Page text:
The public search listing contains less information than someone could find right after signing up anyway, so we’re not exposing any new information, and you have complete control over your public search listing.
In a few weeks, we will allow these Public Search listings (depending on users’ individual privacy settings) to be found by search engines like Google, MSN Live, Yahoo, etc. We think this will help more people connect and find value from Facebook without exposing any actual profile information or data.
Translation: If you’re a FaceBook member, your ass is now online.
Yes, you can opt out:
As always, if you do not want your public search listing to be visible to people searching from outside of Facebook, you can control that from the Search Privacy page. Please note that you will only appear in searches outside Facebook when your search settings are set to “Everyone”.
But this is a significant shift. The walled garden called Facebook is declaring itself a public space where suddenly all its members have name badges visible by default to the world.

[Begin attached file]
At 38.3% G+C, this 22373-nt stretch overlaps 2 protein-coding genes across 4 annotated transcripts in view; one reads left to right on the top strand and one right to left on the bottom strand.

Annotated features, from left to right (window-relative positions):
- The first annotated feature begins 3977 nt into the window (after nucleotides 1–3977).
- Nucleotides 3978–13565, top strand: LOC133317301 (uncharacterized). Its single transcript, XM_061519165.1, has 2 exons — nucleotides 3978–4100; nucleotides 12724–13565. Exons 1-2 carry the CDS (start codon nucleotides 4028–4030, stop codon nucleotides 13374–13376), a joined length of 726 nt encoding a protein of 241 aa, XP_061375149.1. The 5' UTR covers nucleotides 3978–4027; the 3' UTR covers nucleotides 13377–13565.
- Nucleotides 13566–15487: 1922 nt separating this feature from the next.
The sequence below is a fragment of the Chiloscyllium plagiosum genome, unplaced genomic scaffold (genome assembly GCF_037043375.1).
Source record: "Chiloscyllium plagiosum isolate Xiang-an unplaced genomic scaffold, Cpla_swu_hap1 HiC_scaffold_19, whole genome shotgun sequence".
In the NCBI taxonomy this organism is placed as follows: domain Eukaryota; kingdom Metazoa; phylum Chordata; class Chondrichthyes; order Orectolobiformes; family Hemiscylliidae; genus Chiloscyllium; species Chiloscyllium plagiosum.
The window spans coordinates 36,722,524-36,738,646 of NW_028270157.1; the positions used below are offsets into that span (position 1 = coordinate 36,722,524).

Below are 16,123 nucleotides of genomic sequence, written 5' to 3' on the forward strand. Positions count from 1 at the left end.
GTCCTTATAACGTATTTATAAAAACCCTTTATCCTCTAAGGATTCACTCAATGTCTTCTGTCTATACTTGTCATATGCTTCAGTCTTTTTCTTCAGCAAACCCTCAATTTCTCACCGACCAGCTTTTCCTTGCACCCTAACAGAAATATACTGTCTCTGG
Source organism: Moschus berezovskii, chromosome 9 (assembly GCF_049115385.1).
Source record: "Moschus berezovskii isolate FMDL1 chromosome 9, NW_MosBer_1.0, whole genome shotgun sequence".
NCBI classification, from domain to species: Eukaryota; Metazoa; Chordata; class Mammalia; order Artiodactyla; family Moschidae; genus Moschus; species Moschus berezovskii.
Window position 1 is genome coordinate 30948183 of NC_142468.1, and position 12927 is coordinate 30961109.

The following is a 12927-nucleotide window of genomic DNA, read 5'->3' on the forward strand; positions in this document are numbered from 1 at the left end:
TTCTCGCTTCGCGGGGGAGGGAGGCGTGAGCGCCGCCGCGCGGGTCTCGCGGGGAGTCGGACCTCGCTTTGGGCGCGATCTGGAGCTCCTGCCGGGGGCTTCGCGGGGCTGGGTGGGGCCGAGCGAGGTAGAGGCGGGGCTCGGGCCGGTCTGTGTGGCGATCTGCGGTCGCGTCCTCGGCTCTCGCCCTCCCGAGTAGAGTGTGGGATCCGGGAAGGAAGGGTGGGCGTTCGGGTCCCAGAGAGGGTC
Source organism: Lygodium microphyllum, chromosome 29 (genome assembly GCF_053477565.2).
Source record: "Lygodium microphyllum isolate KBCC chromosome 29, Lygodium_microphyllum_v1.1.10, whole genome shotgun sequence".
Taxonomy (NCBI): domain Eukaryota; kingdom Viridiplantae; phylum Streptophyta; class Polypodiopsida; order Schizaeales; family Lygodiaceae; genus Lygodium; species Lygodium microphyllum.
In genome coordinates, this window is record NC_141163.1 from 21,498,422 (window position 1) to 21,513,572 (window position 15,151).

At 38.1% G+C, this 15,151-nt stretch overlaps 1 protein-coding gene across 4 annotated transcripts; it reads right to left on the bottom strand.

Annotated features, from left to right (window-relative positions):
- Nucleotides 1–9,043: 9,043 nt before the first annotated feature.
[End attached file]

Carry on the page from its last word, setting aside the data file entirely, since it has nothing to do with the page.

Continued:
Seems to me this is not what its members bargained for when they joined up. But I’m 60. The bargain at 18 or 35 might be very different.
Yet, I submit, the bargains we make with commercially-based social silos like FaceBook are by nature Faustian, whether or not it’s cool with us that FaceBook creates fresh exposures of our identity data to search engine users — including, of course, countless marketing data harvesters and spammers who will soon be sending us crap with subject lines containing bait from FaceBook profiles (even if they’re minimized).
Anonymity should be the default in the way we face the open world — the one where search engines crawl public sites and data. When we become members of organizations, we by default should assume that data about us will be made available on a selectively permitted basis arrived at by mutual discretion, between the member and the organization. That isn’t happening here. FaceBook is unilaterally deciding to expose its members to who-knows-what, in addition to friends looking for friends. Giving members opt-out is lame, retro and and a breach of faith.
What we call “online social networks” mostly are not. They are private walled gardens that exist for reasons that are far more commercial than social. We need to remember that.
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